What’s in Bloom? Queen Anne’s Lace (July – September)
Published on Wednesday August 3, 2022
Authored by PEIISC
Queen Anne’s Lace (Daucus carota) is a biennial perennial herb of the Apiaceae family which produces a rosette of leaves in the first year of growth and in the second year dies after flowering and setting seed. Queen Anne’s Lace reproduces by seed only and the flowers are self-fertile.
Flowering occurs July to September. When seeds ripen the umbels contract into the shape of a nest. Queen Anne’s Lace is currently blooming across PEI, along roadways in ditches, and moist fields. Have you spotted it?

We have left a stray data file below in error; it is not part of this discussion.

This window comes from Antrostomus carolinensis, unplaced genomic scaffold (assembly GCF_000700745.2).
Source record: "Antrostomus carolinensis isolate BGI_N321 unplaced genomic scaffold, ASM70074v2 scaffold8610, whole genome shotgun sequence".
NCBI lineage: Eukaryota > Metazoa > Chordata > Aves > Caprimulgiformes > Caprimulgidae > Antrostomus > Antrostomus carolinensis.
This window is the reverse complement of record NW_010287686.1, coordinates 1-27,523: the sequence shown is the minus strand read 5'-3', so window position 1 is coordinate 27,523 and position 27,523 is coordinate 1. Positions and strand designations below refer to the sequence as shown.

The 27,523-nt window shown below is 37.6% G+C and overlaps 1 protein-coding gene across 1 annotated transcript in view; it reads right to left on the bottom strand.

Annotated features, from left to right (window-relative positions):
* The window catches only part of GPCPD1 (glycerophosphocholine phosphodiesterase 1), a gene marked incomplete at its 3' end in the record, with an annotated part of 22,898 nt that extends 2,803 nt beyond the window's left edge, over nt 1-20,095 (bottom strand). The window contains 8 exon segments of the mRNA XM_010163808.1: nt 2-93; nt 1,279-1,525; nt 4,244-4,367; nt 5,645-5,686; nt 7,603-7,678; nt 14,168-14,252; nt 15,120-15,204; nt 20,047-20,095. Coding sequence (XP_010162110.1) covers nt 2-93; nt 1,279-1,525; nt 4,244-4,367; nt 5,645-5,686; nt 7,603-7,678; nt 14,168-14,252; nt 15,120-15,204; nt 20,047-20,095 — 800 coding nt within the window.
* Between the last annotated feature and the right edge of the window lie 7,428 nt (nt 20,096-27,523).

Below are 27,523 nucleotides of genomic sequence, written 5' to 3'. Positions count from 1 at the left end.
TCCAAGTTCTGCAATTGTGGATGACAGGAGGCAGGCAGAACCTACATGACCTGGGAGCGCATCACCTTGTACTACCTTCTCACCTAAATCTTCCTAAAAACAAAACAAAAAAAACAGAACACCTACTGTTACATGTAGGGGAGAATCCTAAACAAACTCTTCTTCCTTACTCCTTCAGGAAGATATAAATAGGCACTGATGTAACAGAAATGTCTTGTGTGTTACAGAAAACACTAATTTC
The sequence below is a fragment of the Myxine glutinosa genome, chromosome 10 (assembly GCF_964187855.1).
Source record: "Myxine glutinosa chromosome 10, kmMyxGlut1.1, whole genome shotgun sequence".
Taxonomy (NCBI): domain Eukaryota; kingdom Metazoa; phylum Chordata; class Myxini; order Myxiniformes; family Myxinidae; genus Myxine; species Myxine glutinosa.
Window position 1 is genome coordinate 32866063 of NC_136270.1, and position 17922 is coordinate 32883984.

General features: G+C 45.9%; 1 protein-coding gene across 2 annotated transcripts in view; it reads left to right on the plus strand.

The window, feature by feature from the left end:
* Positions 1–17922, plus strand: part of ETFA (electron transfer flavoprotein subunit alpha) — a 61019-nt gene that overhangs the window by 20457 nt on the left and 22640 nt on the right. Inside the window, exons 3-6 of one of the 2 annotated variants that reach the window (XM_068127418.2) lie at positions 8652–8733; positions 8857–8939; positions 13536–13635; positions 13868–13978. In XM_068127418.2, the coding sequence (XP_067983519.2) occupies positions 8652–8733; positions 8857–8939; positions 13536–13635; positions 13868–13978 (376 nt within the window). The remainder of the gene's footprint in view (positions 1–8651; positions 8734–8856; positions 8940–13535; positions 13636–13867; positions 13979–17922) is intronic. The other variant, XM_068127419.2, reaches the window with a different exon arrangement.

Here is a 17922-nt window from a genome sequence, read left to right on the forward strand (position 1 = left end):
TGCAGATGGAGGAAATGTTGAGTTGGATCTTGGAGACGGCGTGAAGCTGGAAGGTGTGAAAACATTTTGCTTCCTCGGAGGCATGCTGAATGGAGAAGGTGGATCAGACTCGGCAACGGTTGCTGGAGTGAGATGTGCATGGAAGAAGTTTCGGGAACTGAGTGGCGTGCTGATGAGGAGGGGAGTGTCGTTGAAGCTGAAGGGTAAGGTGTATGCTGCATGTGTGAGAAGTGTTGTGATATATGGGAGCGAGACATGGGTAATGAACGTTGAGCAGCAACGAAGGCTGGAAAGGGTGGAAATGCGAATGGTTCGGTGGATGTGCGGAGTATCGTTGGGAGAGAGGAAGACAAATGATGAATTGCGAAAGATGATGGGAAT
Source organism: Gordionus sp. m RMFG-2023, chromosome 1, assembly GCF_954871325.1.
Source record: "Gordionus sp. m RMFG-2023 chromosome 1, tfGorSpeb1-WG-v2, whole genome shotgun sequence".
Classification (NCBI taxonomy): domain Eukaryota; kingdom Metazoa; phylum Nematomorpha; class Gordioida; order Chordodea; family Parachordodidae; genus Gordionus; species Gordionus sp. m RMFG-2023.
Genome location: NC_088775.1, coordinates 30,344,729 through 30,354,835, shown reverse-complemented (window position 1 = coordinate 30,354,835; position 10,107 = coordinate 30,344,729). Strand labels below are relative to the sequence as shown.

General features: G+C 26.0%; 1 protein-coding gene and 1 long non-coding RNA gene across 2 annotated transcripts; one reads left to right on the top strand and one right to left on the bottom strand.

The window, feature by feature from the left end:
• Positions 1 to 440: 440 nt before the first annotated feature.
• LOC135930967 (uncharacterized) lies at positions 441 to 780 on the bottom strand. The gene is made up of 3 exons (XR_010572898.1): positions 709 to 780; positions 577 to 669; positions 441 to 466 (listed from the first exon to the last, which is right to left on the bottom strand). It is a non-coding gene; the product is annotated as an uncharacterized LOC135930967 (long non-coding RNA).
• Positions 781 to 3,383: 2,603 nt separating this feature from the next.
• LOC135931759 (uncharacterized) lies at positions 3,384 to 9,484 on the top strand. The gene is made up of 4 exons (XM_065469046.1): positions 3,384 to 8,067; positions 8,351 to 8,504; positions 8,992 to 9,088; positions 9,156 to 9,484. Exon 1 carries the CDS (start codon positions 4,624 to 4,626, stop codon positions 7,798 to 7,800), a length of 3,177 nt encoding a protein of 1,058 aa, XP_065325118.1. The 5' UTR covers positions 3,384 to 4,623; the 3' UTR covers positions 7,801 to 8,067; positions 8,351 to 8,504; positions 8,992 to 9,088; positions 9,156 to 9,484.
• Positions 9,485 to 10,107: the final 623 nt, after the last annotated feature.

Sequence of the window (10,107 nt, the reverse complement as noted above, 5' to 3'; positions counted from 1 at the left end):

Two reasons for the common name of Queen Anne’s Lace are the purple floret is the Queen and the white florets make up her collar, or Queen Anne of England pricked her finger while stitching lace and stained the florets with her blood.
Sparse, grow to 1 m tall, can be smooth or with stiff, white hairs.
Toothed edges, smell is carrot-like when crushed.
White flowers, flat top umbels up to 30 cm long, often a purple-red flower in the center.